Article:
See also: Trump

Contents

EnglishEdit

PronunciationEdit

  This entry needs audio files. If you have a microphone, please record some and upload them. (For audio required quickly, visit WT:APR.)
Particularly: "UK"

Etymology 1Edit

Possibly from French triomphe(triumph) or Old French triumphe.

NounEdit

trump ‎(plural trumps)

  1. (card games) The suit, in a game of cards, that outranks all others.
    Diamonds were declared trump(s).
  2. (card games) A playing card of that suit.
    He played an even higher trump.
  3. (figuratively) Something that gives one an advantage, especially one held in reserve.
  4. (colloquial, now rare) An excellent person; a fine fellow, a good egg.
    • 1851, Herman Melville, Moby Dick, chapter 13
      All hands voted Queequeg a noble trump; the captain begged his pardon.
    • 1869 Louisa May Alcott, Little Women pg 19 and 163
      Meg hugged her on the spot, Jo pronounced her a 'trump'
      Brooke was a trump to telegraph right off.
      Well, my love, I consider him a trump, in the fullest sense of that expressive word, but I do wish he was a little younger and a good deal richer.”
    • 1933 Little Women film (Jo uses the term twice)
    • Thackeray
      Alfred is a trump, I think you say.
  5. An old card game, almost identical to whist; the game of ruff.
    (Can we find and add a quotation of Decker to this entry?)
  6. A card of the major arcana of the tarot.
Usage notesEdit

For the top-ranking suit as a whole, American usage favors the singular trump and British usage the plural trumps.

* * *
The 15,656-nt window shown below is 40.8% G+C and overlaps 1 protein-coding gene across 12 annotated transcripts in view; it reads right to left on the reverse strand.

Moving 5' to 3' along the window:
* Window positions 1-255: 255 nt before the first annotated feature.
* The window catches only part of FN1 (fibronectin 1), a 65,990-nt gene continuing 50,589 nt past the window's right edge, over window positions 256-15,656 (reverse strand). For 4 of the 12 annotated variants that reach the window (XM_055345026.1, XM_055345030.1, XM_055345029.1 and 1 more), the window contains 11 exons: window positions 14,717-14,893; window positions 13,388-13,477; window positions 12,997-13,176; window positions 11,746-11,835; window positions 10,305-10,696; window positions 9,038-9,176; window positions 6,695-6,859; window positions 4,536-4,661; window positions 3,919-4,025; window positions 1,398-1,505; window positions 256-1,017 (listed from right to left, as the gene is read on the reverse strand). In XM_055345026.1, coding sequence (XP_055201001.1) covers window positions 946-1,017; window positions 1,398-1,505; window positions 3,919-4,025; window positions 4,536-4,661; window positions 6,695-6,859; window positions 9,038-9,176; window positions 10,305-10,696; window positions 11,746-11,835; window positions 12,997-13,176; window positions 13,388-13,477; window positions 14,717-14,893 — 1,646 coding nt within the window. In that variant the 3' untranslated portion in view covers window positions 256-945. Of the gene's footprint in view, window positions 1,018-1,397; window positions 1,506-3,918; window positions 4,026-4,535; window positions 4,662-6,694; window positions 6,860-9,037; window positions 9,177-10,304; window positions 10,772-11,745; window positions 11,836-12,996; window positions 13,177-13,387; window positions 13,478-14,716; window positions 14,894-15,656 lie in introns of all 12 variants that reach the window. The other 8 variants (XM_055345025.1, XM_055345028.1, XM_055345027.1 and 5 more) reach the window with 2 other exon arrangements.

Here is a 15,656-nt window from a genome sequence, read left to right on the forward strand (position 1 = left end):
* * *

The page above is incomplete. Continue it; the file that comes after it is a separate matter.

TranslationsEdit

VerbEdit

trump ‎(third-person singular simple present trumps, present participle trumping, simple past and past participle trumped)

  1. (transitive, card games) To play on (a card of another suit) with a trump.
    He knew the hand was lost when his ace was trumped.
  2. (intransitive, card games) To play a trump, or to take a trick with a trump.
  3. (transitive) To get the better of, or finesse, a competitor.
    • Ben Jonson
      to trick or trump mankind
  4. (transitive, dated) To impose unfairly; to palm off.
    • C. Leslie
      Authors have been trumped upon us.
  5. (transitive) To supersede.
    In this election, it would seem issues of national security trumped economic issues.
SynonymsEdit
  • (to play a trump card on another suit): ruff
  • (to get the better of a competitor): outsmart
Coordinate termsEdit
TranslationsEdit
Derived termsEdit

Etymology 2Edit

From Middle English trompe(trumpet) from Old French trompe(horn, trump, trumpet), from Frankish *trumpa, *trumba(trumpet). Akin to Old High German trumpa, trumba(horn, trumpet), Middle Dutch tromme(drum), Middle Low German trumme(drum). More at trumpet, drum.

NounEdit

trump ‎(plural trumps)

  1. (archaic) A trumpet.
    • 1611, King James Bible, 1 Corinthians 15:52:
      In a moment, in the twinkling of an eye, at the last trump: for the trumpet shall sound, and the dead shall be raised incorruptible
    • 1798, Joseph Hopkinson, “Hail, Columbia”:
      Sound, sound the trump of fame,
  2. (slang, Britain, childish, vulgar) Flatulence.
  3. The noise made by an elephant through its trunk

VerbEdit

trump ‎(third-person singular simple present trumps, present participle trumping, simple past and past participle trumped)

  1. To blow a trumpet.
    (Can we find and add a quotation of Wyclif Bible (Matt. vi. 2) to this entry?)
  2. (intransitive, slang, Britain, childish, vulgar) To flatulate.
    And without warning me, as he lay there, he suddenly trumped next to me in bed.

Etymology 3Edit

Shortening of Jew's-trump, which may be from French jeu-trump, jeu tromp, jeu trompe (a trump, or toy, to play with).

NounEdit

trump ‎(plural trumps)

  1. (dated, music) Synonym of Jew's harp

External linksEdit